We can be even more generous and assume that not only is construction completed but that daily operations are satisfactory. The question would now be: Was it worth it? To answer this question, we can deploy a simple cost benefit analysis to the problem. In order to make this city a reality, you must spend at least a decade and trillions of dollars. This also includes all the labor that goes into designing and building each section and system of The Line. There was also the forced eviction of the Huwaitat tribe in order to obtain the land required to build The Line. While this may seem like a massive ethical oversight, I don’t remember when repressive regimes cared about ethics standing in the way of their goals. Now let’s look at the benefits. You now have a new city that can host 9 million residents. One could say that this project could help with overpopulation of certain areas, however, a simpler solution would be to build smaller settlements closer to these areas of overpopulation, or increase the size of these cities to accommodate the increasing population. There is also the goal of an entirely self-sufficient city that is completely carbon neutral. Again, this goal can be accomplished more efficiently through gradual change of current infrastructure. From concept to construction to implementation to purpose, the Line seems to be doomed from every angle
When looking at The Line and similar unrealistic pitches, the main flaw is the framing each of these projects. Because of the diminishing attention span of the average consumer, everything must be read like a sales pitch. If you’re excited about emerging technologies, the best way to promote its adoption is just to describe how it works and how it can be used. A great example can be seen in free and open-source software where the code that runs these programs is not only available to the public but also free to modify and use in different projects. In this case, instead of building a city that no one asked for, the Saudi government could instead subsidize the integration of these systems into current infrastructure at a fraction of the cost. Even if this ends as a massive failure, you can still rely on the existing infrastructure in place. Sadly, this isn’t the case and trust in technology grows ever more slowly.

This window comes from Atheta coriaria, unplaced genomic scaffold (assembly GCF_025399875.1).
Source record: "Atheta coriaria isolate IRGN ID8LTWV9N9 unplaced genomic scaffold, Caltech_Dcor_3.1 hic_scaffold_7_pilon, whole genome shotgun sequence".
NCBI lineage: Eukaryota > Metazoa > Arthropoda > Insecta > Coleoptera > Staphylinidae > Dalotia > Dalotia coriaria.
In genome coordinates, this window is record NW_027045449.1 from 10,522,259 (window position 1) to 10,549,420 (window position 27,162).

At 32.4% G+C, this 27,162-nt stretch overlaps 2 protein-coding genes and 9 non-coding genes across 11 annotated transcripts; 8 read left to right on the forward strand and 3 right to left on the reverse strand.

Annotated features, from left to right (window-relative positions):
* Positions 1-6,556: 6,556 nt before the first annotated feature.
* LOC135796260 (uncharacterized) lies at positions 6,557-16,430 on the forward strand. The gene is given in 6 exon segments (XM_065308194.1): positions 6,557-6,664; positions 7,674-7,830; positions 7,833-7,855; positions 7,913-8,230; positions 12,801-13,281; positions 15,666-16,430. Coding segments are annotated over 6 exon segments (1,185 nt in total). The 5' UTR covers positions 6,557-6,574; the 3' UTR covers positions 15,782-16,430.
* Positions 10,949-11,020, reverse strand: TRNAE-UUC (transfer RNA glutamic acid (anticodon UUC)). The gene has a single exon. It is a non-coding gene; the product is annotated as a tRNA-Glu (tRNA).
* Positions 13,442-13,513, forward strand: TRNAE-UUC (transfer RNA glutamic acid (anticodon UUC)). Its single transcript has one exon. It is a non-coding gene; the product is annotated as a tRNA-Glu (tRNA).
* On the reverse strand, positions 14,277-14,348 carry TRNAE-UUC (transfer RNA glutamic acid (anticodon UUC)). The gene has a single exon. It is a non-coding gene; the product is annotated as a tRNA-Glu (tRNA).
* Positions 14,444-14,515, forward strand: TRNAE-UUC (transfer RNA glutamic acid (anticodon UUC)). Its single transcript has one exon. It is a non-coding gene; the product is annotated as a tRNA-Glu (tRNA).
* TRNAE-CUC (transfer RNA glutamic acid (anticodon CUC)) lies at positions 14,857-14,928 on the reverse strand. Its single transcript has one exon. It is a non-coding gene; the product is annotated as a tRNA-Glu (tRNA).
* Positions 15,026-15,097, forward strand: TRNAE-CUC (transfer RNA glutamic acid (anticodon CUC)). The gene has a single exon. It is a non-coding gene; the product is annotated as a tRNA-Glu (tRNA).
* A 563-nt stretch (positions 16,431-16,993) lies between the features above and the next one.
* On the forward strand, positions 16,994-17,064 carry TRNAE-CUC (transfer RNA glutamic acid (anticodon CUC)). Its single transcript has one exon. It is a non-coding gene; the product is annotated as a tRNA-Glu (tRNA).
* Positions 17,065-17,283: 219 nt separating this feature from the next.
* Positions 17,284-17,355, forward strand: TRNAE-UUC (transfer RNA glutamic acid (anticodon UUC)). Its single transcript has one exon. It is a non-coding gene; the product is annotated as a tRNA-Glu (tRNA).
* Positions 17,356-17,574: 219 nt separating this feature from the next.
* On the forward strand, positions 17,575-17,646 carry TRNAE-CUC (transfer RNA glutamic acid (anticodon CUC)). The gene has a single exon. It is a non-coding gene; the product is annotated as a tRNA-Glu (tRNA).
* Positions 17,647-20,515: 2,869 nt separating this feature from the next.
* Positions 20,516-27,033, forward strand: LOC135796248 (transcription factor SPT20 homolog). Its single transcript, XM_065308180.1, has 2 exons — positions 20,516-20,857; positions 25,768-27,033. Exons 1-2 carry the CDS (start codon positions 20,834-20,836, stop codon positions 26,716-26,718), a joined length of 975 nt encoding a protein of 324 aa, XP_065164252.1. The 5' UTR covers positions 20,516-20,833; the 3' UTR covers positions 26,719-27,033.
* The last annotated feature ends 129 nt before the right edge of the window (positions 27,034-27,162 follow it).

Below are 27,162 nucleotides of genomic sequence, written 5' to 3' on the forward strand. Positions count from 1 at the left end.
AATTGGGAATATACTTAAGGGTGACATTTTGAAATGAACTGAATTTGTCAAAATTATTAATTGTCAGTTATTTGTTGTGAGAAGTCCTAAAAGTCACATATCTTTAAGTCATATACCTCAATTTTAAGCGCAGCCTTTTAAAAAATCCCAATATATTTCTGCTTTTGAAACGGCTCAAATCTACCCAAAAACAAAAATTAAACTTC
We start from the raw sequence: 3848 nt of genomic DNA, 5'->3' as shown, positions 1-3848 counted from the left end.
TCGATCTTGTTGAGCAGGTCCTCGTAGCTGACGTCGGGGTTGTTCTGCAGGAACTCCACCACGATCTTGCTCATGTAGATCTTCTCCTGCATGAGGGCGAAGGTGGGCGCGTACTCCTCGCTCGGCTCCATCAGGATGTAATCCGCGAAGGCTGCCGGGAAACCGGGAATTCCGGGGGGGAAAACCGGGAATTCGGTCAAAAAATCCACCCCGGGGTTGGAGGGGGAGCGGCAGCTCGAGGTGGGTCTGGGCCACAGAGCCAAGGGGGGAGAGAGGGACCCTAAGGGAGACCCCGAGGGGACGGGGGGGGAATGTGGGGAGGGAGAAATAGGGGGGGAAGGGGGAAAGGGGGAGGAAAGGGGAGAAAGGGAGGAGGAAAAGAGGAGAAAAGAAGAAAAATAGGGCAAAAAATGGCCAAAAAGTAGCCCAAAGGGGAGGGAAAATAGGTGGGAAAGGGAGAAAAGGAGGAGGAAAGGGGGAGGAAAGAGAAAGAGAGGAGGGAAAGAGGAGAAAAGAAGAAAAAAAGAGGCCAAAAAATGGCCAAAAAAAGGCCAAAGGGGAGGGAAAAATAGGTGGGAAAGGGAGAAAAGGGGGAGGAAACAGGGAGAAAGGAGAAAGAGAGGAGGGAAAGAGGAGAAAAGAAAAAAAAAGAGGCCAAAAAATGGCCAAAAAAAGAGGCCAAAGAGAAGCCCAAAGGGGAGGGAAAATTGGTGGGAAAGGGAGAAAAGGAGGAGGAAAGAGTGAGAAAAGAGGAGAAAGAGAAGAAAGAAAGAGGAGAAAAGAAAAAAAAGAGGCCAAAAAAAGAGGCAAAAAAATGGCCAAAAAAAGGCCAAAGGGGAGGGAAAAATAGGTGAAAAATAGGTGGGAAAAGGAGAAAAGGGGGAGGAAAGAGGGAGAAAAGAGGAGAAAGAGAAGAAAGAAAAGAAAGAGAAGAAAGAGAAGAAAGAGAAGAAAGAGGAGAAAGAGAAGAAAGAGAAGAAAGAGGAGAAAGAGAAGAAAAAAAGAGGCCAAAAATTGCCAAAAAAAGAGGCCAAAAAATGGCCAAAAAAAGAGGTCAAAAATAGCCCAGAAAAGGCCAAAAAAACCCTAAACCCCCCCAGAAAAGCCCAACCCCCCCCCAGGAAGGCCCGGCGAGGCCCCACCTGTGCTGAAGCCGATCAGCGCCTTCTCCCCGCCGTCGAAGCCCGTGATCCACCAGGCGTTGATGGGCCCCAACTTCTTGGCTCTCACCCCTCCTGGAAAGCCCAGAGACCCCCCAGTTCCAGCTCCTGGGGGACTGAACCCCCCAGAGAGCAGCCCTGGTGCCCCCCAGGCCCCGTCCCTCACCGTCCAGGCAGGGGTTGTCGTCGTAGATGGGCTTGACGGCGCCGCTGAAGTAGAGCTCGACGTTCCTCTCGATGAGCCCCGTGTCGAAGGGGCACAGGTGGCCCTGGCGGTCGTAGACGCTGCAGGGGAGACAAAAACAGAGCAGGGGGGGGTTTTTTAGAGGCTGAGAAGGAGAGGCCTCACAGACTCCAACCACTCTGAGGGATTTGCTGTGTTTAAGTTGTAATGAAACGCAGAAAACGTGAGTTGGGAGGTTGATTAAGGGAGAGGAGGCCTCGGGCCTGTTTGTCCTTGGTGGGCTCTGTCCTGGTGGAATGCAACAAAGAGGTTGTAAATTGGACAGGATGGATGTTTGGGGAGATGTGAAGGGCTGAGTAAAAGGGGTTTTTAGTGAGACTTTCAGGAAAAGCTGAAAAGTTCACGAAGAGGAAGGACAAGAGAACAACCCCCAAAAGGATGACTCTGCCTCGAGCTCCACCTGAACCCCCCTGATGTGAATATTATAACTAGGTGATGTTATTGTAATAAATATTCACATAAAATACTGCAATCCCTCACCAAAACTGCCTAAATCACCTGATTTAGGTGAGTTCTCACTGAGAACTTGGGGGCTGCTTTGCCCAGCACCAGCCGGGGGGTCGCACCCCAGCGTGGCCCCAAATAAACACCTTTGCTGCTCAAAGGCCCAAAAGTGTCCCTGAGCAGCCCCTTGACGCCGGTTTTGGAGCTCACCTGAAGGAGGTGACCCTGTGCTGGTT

I’d like to end this article with some advice to Watson students in particular. When you’re designing a project or a system, it may be tempting to incorporate fancy technology or recent innovations in order to stand out. However, your most common design criteria will be based on practicality. If it doesn’t work, no one will want to use or even invest in your design. While recent technologies may be useful in some niche way, they often overcomplicate systems. Complexity will often act as a hindrance causing frequent bugs in a system. If you want to be a successful engineer, I’d recommend focusing on combining proven technologies to solve current issues. You would be surprised how far a change in design philosophy can get you.
Thumbnail Credit: Luistxo, CC BY-SA 4.0 https://creativecommons.org/licenses/by-sa/4.0, via Wikimedia Commons